If you’re a creator in any capacity, you’re well aware of the fact that it isn’t easy to hear criticism from others. Clearly there’s no avoiding critique as a filmmaker. You release your film and people get their chance to praise or trash it. It’s one thing to make a shoddy film and have it panned across the board, but there’s something about making a good film and winning an Oscar, only to suddenly have your movie torn apart, that’s not only a unique occurrence, but must be a pretty tough situation to deal with too. Well, that’s exactly what happened to Paul Haggis and his Academy Award winning film Crash. After Crash stole the Best Picture statue from Brokeback Mountain, Capote, Good Night, and Good Luck and Munich, people basically revolted.
This was no easy question to ask Paul, but genuine curiosity about the repercussion of such a change in tides compelled me to ask him how he feels about the whole thing. He was nice enough not only to answer the question, but really elaborate on the situation. Haggis began by explaining how Crash went from an indie production to being looked at as a big Hollywood movie, when in fact, nothing had changed in terms of the production even after the film became an Oscar potential.
But that wasn’t the only issue that arose along with the Oscar buzz. Haggis continued:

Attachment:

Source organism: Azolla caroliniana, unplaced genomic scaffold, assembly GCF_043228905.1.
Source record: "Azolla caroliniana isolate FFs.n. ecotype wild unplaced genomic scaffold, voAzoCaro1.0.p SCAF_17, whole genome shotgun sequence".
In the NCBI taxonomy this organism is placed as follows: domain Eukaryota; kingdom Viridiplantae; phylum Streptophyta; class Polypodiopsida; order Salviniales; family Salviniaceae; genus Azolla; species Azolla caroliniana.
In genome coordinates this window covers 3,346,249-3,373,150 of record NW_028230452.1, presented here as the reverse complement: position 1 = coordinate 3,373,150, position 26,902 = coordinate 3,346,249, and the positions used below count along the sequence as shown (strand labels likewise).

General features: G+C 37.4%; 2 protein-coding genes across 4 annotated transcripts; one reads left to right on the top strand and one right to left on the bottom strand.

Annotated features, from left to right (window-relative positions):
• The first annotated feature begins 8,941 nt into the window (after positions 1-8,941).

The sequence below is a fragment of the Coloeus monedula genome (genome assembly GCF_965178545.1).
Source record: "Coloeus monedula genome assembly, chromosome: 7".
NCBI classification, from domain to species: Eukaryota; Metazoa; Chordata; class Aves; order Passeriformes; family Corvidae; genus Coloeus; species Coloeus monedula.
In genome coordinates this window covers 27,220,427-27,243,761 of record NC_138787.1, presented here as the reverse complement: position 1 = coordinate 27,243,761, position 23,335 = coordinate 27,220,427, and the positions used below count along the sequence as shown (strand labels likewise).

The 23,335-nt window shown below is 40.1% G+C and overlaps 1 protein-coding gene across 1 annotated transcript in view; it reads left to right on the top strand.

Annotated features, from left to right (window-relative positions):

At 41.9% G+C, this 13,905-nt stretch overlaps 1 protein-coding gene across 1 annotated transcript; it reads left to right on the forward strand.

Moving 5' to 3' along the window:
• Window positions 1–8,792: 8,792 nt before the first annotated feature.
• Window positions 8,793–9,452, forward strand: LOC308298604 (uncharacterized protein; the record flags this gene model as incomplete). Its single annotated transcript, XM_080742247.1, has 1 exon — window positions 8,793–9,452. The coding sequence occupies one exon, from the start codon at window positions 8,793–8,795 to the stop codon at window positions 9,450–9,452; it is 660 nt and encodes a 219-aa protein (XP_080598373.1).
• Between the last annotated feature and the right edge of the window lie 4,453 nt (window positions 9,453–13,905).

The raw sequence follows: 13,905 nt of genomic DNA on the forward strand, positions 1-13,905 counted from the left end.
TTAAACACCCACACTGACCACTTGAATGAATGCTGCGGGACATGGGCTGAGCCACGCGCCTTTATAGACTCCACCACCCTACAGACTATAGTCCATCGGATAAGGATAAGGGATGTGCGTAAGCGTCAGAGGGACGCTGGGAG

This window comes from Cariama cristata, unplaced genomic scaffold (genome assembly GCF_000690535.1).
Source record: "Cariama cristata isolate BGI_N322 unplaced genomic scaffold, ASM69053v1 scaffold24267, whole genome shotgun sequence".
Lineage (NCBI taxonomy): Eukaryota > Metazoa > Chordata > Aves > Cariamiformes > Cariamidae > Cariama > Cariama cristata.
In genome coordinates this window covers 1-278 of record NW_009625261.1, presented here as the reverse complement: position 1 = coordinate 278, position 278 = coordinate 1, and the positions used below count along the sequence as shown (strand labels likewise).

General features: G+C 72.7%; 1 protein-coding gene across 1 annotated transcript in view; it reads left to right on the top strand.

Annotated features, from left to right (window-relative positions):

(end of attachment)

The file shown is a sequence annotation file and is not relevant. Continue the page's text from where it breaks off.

Adding to his concern about stereotypes in LA was the general sentiment at the start of the war with Iraq:
This is what drove him to create Crash in the manner he chose. Haggis continued:
Yet another problem Haggis says he has to deal with is the misconception that he only writes stereotypical characters:
Finally, Haggis had a little something to say about winning that Best Picture statue:
As bitter as you may be about Crash stealing the Oscar from your favorite film of 2006, Haggis is right about one thing: what’s done is done and he didn’t make that decision. Whether you agree with the Academy’s choice or not, pointing a finger at Haggis won’t make a difference. He had his reasons for approaching the project in a particular way, is well aware of the common misconceptions surrounding the film and is simply looking past them. He’s still quite proud of his accomplishments, eager to continue moving on in his career and is working on more projects he’s passionate about.
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Staff Writer for CinemaBlend.